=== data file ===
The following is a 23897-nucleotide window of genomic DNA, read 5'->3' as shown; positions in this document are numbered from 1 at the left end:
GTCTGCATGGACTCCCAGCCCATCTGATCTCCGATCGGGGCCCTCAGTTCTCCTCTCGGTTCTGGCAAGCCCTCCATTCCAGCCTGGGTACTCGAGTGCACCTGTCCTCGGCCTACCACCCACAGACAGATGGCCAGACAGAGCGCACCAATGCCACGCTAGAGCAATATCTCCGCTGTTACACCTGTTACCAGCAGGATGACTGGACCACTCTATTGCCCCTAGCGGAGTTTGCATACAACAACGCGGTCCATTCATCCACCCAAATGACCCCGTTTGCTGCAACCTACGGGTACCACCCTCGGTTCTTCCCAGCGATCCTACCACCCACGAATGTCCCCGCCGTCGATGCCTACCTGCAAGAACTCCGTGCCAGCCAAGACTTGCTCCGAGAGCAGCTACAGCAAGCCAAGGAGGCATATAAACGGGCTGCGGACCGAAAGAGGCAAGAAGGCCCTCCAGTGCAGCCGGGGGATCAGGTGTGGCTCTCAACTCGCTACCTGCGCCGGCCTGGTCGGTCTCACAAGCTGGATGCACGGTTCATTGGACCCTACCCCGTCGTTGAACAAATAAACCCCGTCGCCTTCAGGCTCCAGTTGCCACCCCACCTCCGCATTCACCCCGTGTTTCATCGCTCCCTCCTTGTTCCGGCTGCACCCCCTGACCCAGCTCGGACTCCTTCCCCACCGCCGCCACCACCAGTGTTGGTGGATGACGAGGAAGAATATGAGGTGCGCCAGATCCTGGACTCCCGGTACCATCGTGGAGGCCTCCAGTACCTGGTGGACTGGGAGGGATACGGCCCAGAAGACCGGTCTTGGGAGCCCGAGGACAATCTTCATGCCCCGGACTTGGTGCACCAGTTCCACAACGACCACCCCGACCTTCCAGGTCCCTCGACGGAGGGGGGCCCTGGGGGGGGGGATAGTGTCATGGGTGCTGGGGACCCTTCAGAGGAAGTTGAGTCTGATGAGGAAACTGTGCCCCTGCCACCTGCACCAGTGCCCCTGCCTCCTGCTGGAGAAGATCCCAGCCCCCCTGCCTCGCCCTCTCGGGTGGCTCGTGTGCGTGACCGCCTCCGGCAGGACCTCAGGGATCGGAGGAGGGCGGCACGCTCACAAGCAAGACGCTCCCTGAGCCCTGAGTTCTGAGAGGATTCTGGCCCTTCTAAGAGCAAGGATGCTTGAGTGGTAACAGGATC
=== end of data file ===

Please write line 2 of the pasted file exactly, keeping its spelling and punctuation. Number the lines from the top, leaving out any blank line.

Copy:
GTCTGCATGGACTCCCAGCCCATCTGATCTCCGATCGGGGCCCTCAGTTCTCCTCTCGGTTCTGGCAAGCCCTCCATTCCAGCCTGGGTACTCGAGTGCACCTGTCCTCGGCCTACCACCCACAGACAGATGGCCAGACAGAGCGCACCAATGCCACGCTAGAGCAATATCTCCGCTGTTACACCTGTTACCAGCAGGATGACTGGACCACTCTATTGCCCCTAGCGGAGTTTGCATACAACAACGCGGTCCATTCATCCACCCAAATGACCCCGTTTGCTGCAACCTACGGGTACCACCCTCGGTTCTTCCCAGCGATCCTACCACCCACGAATGTCCCCGCCGTCGATGCCTACCTGCAAGAACTCCGTGCCAGCCAAGACTTGCTCCGAGAGCAGCTACAGCAAGCCAAGGAGGCATATAAACGGGCTGCGGACCGAAAGAGGCAAGAAGGCCCTCCAGTGCAGCCGGGGGATCAGGTGTGGCTCTCAACTCGCTACCTGCGCCGGCCTGGTCGGTCTCACAAGCTGGATGCACGGTTCATTGGACCCTACCCCGTCGTTGAACAAATAAACCCCGTCGCCTTCAGGCTCCAGTTGCCACCCCACCTCCGCATTCACCCCGTGTTTCATCGCTCCCTCCTTGTTCCGGCTGCACCCCCTGACCCAGCTCGGACTCCTTCCCCACCGCCGCCACCACCAGTGTTGGTGGATGACGAGGAAGAATATGAGGTGCGCCAGATCCTGGACTCCCGGTACCATCGTGGAGGCCTCCAGTACCTGGTGGACTGGGAGGGATACGGCCCAGAAGACCGGTCTTGGGAGCCCGAGGACAATCTTCATGCCCCGGACTTGGTGCACCAGTTCCACAACGACCACCCCGACCTTCCAGGTCCCTCGACGGAGGGGGGCCCTGGGGGGGGGGATAGTGTCATGGGTGCTGGGGACCCTTCAGAGGAAGTTGAGTCTGATGAGGAAACTGTGCCCCTGCCACCTGCACCAGTGCCCCTGCCTCCTGCTGGAGAAGATCCCAGCCCCCCTGCCTCGCCCTCTCGGGTGGCTCGTGTGCGTGACCGCCTCCGGCAGGACCTCAGGGATCGGAGGAGGGCGGCACGCTCACAAGCAAGACGCTCCCTGAGCCCTGAGTTCTGAGAGGATTCTGGCCCTTCTAAGAGCAAGGATGCTTGAGTGGTAACAGGATC